Calling All Art Lovers!

London is known for its fast-paced lifestyle; people and vehicles speed through the capital and fail to take in the splendor all around them. London is one of the major hubs of fine art in the world and it is not just in the National Gallery; there are historic buildings from all points in history and beautiful views that really opitimise the fine art definition. This guide allows you to explore London in a whole new way and to really have your eyes opened to the beauty of the capital, so you can slow down, take a step back and get ready to fall in love with London.

Fine Art Definition

Fine art is created purely for appreciation, admiration and beauty. Unlike applied art which is used to design everyday items, fine art serves no practical use. It comes in many forms ranging from sculpting, painting, and architecture to performing arts, music and poetry and, due to the changing times and ever changing forms of technology; photography, graphics and film are now also included in the fine art category.


A few minutes walk away from the Park Grand Paddington Hotel lies the inspiration of one of the very best British book series of all time. Harry Potter is set in the very heart of London and a trip to Kings Cross can have you crossing from the muggle world into Harry’s world with platform 9 3/4 which is located in Kings Cross station itself. There is a souvenir shop near the famous platform packed full of memorabilia for you to pick up your very own wand, quidditch jersey and spell book. If that wasn’t enough magic for you, there is a DIY walking tour to all of the locations used in the Harry Potters films such as Leadenhall market, which was used for Diagon Alley, Westminster, for the Ministry of Magic and Blackfriars Bridge. This tour is completely free, you are the guide and can download or print the directions needed and watch videos online of the different locations. It is fun for all Harry Potter lovers.

One of the greatest British writers gained a lot of inspiration from London, especially from the lower working classes. Charles Dickens has inspired many with Oliver, Tiny Tim and the repentant Scrooge and now his home has been transformed into a museum to celebrate his life and work. Filled with paintings, books, manuscripts and original Victorian furniture, number 48 Doughty Street is a mecca for any Dickens fan or anyone with a fascination of the Victorian era and literature.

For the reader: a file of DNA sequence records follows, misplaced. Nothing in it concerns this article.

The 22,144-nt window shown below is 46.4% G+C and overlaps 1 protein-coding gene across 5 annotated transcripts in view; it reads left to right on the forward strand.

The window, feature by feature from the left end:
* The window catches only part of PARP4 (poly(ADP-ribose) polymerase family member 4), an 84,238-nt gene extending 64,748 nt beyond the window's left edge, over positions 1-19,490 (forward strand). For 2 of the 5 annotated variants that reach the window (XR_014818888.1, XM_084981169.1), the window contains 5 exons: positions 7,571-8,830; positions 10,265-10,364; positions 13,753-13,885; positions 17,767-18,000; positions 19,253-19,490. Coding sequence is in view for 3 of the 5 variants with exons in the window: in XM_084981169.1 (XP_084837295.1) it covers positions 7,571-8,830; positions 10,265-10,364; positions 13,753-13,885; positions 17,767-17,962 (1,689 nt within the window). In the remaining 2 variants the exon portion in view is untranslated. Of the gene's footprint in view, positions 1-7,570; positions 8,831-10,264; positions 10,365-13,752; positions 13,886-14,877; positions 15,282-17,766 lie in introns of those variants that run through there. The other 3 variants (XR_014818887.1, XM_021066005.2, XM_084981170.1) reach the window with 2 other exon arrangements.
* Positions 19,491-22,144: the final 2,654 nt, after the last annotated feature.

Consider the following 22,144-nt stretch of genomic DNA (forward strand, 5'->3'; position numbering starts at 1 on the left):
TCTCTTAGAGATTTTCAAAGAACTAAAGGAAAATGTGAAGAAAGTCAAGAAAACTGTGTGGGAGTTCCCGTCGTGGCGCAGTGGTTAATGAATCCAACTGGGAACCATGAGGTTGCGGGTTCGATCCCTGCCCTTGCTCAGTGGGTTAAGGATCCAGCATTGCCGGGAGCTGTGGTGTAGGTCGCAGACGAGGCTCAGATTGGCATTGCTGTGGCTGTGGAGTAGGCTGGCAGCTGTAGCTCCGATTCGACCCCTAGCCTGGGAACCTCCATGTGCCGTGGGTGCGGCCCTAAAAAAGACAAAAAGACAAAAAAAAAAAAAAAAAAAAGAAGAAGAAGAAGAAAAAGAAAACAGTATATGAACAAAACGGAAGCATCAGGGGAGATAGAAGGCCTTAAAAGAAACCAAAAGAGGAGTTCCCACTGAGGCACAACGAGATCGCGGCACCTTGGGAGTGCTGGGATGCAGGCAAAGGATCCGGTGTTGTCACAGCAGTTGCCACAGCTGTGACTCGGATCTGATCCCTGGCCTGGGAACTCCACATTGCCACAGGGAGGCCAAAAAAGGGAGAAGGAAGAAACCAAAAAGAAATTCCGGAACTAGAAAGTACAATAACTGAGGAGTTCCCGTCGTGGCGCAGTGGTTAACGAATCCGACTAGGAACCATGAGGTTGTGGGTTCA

Another true British treasure comes in the form of William Shakespeare. Even though Stratford-upon-Avon is his home, London was the place where his work was performed and brought to life. Shakespeare’s Globe is a shrine to the Bard and to his glorious plays; the set up is much the same as it would have been in his day, giving you a sense of what it would have been like to have watched his play firsthand in the Elizabethan era. Shakespeare is a shining example of literature being used as an art form.


Westminster Abbey

This incredible structure was built between the 13th and 16th centuries, each monarch has had a hand in the creation that is now Westminster Abbey. It has stood the test of time, it has survived battles and wars and been the place of many glorious weddings and stately funerals. Within these buildings holds a stream of British history; from Edward the Confessor, who is buried in the high alter, to Henry III’s hand at the Gothic style that we see today. The abbey is famous for its coronations, starting with William the Conqueror in 1066, and for its burials; it has had over 3,000 people buried within it such as Geoffrey Chaucer, Aphra Behn, Charles Darwin and Sir Isaac Newton. Another astounding feature is the Lady chapel which was built by King Henry VII, who is now buried in a tomb created by Pietro Torrigiano within the chapel. It is a place of pure history, where every King and Queen has been crowned, where many of them are buried and where the sheer intricacies of the abbey’s architecture will take your breath away.

St Paul’s Cathedral

One of the most astounding pieces of architecture in the Western world and the very definition of the term fine art, is St Paul’s Cathedral. There have been four churches on the current site, with the most recent being built in the 17th century and designed by Sir Christopher Wren. The English Baroque style has influences from France and Italy, combined with the traditions of Medieval cathedrals; all of which are things that inspired Sir Christopher Wren throughout his travels. The most famous aspect of the cathedral is the dome which stands at 365 feet and still commands astounding views of London. The exquisite interior was the brain child of Sir James Thornhill who depicted scenes from St Paul’s life through his work, while at the centre of the dome is an oculus which brings a classical feel to the cathedral.


Fine art artistic pieces are everywhere; they can be used in the middle of parks to highlight important events that need to be remembered or they can be used on the walls in Executive Stay Heathrow hotels.  To appreciate fine art at its very best, The National Gallery and Tate Modern are a must see. With incredible masterpieces by Leonardo Da Vinci, Van Gogh and Michelangelo, you can lose yourself for hours amongst the Masters and really allow yourself to be immersed in the art world. The British Museum holds a wide variety of art and treasures from different cultures spanning centuries which will give you an insight into the timeline and progression of art itself.

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